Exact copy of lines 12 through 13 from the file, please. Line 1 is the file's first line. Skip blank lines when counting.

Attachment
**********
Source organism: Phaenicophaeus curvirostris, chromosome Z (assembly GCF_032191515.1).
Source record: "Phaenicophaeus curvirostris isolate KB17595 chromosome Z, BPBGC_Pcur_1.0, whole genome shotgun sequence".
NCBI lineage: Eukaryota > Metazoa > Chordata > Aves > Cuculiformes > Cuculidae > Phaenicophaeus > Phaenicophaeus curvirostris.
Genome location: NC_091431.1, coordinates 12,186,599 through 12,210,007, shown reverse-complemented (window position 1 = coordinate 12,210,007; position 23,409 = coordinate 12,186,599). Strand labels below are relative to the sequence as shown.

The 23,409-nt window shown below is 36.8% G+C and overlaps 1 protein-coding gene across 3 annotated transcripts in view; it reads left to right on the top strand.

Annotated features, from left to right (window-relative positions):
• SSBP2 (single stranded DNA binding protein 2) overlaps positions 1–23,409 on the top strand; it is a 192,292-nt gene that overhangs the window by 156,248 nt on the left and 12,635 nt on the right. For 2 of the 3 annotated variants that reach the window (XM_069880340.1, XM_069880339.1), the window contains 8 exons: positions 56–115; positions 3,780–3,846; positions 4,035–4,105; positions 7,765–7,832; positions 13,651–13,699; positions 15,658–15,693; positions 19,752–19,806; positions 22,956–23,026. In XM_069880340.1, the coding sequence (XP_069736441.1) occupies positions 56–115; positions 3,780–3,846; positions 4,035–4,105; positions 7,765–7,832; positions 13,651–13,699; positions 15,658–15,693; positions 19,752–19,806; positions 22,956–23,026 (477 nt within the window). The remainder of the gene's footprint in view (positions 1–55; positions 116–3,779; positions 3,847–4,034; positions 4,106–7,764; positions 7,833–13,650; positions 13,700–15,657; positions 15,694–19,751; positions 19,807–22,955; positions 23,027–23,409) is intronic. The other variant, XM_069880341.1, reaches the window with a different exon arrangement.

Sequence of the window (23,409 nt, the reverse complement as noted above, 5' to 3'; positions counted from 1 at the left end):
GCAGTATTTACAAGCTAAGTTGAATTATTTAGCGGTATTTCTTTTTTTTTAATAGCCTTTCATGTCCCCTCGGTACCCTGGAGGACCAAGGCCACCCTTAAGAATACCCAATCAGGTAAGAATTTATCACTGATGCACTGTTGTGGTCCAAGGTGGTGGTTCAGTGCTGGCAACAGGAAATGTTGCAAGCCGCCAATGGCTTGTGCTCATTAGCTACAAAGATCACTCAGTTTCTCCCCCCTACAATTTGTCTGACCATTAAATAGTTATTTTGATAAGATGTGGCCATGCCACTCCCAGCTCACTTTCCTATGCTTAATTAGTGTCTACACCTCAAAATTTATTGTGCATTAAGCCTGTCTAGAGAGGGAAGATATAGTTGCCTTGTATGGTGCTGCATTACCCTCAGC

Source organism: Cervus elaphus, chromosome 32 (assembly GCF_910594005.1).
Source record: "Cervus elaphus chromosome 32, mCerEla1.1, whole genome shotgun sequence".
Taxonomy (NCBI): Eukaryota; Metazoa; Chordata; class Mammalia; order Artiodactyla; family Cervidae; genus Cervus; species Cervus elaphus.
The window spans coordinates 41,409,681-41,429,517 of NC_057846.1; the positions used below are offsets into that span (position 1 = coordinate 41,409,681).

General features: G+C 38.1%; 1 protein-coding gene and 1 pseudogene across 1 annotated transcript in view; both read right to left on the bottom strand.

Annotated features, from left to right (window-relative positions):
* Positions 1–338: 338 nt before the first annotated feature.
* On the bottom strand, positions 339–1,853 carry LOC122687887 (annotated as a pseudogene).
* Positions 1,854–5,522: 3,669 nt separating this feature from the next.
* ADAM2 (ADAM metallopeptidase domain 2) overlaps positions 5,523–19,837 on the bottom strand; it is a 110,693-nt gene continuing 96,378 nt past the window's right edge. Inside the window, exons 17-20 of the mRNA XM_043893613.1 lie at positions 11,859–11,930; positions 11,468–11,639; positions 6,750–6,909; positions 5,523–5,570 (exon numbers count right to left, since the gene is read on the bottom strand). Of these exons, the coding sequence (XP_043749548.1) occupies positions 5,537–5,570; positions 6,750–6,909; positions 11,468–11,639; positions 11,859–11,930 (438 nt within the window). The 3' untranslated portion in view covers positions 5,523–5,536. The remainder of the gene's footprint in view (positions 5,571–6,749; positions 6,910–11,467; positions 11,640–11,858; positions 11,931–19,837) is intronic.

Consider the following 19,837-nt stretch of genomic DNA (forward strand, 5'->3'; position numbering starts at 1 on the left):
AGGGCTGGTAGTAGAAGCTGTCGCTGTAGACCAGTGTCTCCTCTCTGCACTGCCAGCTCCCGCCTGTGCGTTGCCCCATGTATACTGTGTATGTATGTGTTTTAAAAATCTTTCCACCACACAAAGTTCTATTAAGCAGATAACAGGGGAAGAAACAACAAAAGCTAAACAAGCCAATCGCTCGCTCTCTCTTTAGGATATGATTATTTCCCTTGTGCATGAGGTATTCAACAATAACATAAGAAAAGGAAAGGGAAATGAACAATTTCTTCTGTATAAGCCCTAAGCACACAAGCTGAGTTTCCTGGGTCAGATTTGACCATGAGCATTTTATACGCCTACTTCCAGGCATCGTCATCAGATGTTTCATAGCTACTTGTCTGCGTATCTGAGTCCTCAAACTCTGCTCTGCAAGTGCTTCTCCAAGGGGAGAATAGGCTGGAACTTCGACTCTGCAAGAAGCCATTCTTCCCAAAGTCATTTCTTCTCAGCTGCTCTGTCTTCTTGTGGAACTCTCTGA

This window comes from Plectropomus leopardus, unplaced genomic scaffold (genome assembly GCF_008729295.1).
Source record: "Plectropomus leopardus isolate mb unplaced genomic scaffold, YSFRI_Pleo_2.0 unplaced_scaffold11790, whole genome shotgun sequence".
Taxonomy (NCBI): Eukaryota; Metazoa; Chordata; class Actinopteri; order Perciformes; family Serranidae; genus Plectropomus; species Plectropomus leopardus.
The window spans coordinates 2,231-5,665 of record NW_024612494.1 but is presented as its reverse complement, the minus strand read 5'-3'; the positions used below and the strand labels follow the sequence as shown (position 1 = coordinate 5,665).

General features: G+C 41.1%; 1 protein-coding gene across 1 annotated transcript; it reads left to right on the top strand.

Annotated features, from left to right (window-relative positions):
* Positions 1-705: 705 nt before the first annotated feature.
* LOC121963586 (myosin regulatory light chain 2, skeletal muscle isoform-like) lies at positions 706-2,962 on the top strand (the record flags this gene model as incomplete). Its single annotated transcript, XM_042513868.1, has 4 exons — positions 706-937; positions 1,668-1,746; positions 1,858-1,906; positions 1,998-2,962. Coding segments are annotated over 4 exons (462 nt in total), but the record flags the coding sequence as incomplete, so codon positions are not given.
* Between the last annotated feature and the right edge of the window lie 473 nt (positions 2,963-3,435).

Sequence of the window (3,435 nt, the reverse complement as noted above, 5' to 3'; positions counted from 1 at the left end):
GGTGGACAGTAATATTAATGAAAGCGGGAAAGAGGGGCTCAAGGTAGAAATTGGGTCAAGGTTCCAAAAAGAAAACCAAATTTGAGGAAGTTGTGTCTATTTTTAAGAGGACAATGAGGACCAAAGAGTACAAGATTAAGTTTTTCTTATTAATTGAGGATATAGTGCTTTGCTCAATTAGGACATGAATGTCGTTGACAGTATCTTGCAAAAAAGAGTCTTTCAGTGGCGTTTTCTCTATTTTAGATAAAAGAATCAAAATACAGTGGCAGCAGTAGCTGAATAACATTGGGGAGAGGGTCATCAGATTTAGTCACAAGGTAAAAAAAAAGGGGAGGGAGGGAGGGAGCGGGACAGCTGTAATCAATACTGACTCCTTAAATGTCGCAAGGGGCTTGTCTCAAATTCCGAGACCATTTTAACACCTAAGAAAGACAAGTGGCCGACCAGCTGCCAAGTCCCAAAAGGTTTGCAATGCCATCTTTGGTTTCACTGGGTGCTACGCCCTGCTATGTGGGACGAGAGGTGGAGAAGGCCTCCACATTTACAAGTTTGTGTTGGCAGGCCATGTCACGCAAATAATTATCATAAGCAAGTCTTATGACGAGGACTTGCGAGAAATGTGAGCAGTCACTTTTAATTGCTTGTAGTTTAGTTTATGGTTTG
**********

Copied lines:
Taxonomy (NCBI): Eukaryota; Metazoa; Chordata; class Mammalia; order Artiodactyla; family Cervidae; genus Cervus; species Cervus elaphus.
The window spans coordinates 41,409,681-41,429,517 of NC_057846.1; the positions used below are offsets into that span (position 1 = coordinate 41,409,681).